Krown was the second act, following Walter "Wolfman" Washington, to perform at the Maple Leaf just weeks after Katrina. His Uptown home did not flood. But with his daughter transferred to a Baton Rouge high school, he shuttled back and forth on Interstate 10 that fall.
With musicians scarce in those first few months, he often worked with Anderson and Barras. The title of "Old Friends" refers not only to the songs, but to that duo, as well as friends and musicians who have passed away since the storm.
They include Gatemouth Brown. As cancer and heart disease ate away at Brown in the summer of 2005, he occasionally joined Krown at Le Bon Temps Roule and elsewhere for low-key duo performances. Krown booked time at Ultrasonic Studio in early August to record their collaboration, but Brown was too weak. He died in September 2005, days after evacuating to Orange, Texas.
"When he died, I was already in shock (from Katrina), so his whole passing passed me by," Krown said. "But when I hear him on the radio, it's always a sad moment."
Since Gate's death, Krown hasn't toured much. He travels to a few blues festivals, and usually visits Europe twice annually. He doesn't miss extended road trips.
"If I don't ride around in a bus for 200 days a year, it's not going to kill me. If a tour comes up, I'll probably take it. But if not, I'm OK playing gigs around town and sleeping in my own bed."
He's found more work locally than before Katrina. His regular slots include Friday evenings at Le Bon Temps Roule and Tuesdays, Thursdays and Sundays at Ralph's on the Park. He's often featured for the Wednesday Swing Night at Mid-City Lanes, and is also a regular at d.b.a., Dos Jefes and the Maple Leaf.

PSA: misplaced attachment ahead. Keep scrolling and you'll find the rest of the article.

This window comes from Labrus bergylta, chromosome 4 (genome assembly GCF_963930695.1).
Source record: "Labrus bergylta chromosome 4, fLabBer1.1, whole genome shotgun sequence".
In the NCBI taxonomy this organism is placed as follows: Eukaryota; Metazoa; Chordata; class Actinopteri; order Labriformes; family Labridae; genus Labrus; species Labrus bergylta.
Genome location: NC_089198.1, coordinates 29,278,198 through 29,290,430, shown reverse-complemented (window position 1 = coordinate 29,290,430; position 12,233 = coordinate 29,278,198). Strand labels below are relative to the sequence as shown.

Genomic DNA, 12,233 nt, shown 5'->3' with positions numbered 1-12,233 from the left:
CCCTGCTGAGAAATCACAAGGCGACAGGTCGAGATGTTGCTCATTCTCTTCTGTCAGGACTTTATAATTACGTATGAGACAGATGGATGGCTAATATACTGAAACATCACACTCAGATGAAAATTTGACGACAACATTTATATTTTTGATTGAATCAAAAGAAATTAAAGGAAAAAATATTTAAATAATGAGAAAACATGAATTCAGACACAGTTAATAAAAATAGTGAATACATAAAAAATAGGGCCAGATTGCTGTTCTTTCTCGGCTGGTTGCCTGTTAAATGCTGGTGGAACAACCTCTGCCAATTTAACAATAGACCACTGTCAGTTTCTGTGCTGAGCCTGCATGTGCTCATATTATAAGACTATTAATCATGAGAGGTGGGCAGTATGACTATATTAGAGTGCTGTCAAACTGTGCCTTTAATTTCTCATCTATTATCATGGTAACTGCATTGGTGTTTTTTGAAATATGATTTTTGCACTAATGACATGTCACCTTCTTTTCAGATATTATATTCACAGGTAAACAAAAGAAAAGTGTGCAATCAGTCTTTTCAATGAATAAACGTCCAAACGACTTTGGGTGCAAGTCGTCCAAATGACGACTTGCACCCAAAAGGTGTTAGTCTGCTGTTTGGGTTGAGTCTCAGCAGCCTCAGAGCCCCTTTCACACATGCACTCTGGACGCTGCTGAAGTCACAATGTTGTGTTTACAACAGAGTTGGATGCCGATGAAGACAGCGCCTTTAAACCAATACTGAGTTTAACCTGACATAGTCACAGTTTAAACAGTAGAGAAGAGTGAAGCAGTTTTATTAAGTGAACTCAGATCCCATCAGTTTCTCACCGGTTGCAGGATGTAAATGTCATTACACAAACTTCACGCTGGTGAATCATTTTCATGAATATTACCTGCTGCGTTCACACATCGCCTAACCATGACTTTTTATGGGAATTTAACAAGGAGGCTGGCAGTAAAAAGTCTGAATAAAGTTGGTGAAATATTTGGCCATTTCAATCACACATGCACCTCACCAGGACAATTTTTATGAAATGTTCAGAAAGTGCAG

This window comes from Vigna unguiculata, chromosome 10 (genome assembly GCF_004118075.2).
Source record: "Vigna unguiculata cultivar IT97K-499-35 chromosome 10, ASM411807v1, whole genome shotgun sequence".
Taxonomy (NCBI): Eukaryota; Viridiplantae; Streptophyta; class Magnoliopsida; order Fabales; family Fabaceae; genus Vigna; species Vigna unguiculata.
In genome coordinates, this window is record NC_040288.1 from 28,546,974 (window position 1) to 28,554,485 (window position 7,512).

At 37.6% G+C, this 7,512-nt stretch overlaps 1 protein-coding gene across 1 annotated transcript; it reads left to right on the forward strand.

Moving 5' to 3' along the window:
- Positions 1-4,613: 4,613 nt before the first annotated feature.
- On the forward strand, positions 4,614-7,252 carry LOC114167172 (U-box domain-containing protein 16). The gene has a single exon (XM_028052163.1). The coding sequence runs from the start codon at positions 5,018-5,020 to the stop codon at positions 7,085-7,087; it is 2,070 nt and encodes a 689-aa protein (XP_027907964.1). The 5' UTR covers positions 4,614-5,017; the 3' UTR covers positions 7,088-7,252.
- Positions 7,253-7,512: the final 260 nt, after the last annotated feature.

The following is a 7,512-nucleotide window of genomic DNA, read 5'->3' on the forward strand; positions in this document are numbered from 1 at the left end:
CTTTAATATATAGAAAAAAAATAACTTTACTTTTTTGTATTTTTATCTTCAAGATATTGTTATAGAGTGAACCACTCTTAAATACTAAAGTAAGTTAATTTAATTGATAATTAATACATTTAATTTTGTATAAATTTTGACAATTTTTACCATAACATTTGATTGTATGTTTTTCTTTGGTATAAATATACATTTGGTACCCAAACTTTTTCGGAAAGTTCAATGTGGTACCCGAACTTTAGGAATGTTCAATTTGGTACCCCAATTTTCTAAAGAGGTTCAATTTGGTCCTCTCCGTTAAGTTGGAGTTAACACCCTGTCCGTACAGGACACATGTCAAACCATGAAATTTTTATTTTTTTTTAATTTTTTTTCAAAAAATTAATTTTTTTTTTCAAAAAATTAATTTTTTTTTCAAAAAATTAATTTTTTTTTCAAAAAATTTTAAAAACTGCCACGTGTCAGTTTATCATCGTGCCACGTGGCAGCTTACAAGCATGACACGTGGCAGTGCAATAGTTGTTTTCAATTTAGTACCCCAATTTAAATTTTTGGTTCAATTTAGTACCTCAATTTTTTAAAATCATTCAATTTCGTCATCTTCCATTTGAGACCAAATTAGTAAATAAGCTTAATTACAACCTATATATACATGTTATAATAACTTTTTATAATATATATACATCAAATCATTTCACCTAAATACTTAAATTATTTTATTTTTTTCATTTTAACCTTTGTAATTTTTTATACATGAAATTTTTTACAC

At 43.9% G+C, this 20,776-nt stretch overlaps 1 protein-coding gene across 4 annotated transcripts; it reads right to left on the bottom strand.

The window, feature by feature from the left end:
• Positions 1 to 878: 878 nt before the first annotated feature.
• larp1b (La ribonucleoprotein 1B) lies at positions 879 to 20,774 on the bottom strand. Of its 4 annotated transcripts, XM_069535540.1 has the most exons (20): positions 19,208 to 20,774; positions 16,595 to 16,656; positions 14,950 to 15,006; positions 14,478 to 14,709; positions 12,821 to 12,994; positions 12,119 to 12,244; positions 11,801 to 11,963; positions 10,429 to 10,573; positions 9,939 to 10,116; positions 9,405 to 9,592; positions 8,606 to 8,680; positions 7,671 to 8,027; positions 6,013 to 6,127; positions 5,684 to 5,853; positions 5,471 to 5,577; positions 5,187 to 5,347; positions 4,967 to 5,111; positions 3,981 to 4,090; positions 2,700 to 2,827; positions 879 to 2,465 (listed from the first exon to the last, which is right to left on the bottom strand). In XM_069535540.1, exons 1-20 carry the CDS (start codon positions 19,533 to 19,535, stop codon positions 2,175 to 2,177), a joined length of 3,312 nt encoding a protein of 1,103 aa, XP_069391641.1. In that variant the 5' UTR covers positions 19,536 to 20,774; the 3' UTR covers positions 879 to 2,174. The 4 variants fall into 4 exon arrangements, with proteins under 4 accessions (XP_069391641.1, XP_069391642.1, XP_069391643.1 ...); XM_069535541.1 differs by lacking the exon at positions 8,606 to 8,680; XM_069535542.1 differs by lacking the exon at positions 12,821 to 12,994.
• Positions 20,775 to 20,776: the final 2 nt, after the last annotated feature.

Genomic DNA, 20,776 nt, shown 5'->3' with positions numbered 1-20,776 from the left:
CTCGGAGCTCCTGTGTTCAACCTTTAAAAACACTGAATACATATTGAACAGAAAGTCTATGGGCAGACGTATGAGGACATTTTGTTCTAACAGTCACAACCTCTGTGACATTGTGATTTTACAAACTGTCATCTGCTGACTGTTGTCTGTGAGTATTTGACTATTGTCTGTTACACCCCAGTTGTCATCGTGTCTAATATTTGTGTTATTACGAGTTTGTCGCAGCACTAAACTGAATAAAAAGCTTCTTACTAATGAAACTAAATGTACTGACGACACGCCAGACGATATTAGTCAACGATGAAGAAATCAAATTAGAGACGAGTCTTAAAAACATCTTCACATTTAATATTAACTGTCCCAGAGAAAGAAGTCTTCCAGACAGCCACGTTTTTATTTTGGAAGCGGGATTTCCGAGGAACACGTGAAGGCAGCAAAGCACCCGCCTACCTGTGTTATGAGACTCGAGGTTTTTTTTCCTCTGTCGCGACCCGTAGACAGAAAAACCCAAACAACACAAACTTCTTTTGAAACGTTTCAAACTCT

"This is all word of mouth, where people are looking for a New Orleans piano player and my name falls out of the hat. Part of the reason I release CDs is to give someone a reason to play me on the radio. As long as I keep in sight, I'm in mind."
Krown hopes that with "Old Friends," he's finally established his own sonic signature.
"That's what I was trying to get across. That I've got a style and a sound. That no matter what I'm playing, whether it's something I wrote or a standard, it's still going to be recognizably my style. And it will also be a New Orleans sounding thing."
JOE KROWN TRIO CD RELEASE PARTY
Featuring: Guitarist Brint Anderson, drummer Mike Barras
and saxophonist Brent Rose.
When: Saturday, 11 p.m.
Where: Le Bon Temps Roule,
4801 Magazine St., (504) 895-8117.
What else: Krown performs early tonight at Le Bon Temps Roule, later tonight at the Banks Street Bar with Juice, Sunday at the Maple Leaf and Wednesday at the Mid-City Lanes.
To hear a song from Krown's
new 'Old Friends' CD, go to
Keyboardist Joe Krown, left, performs with guitarist Brint Anderson and drummer Mike Barras on 'Old Friends,' his latest CD.
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| posted on 4/7/2007 at 03:11 PM|
|It is funny you should post that article, I was just over at nola.com. and read the article earlier today.|
Nice pic of Joe below:
Copying from a single source is called plagiarism, copying from multiple source is called research.....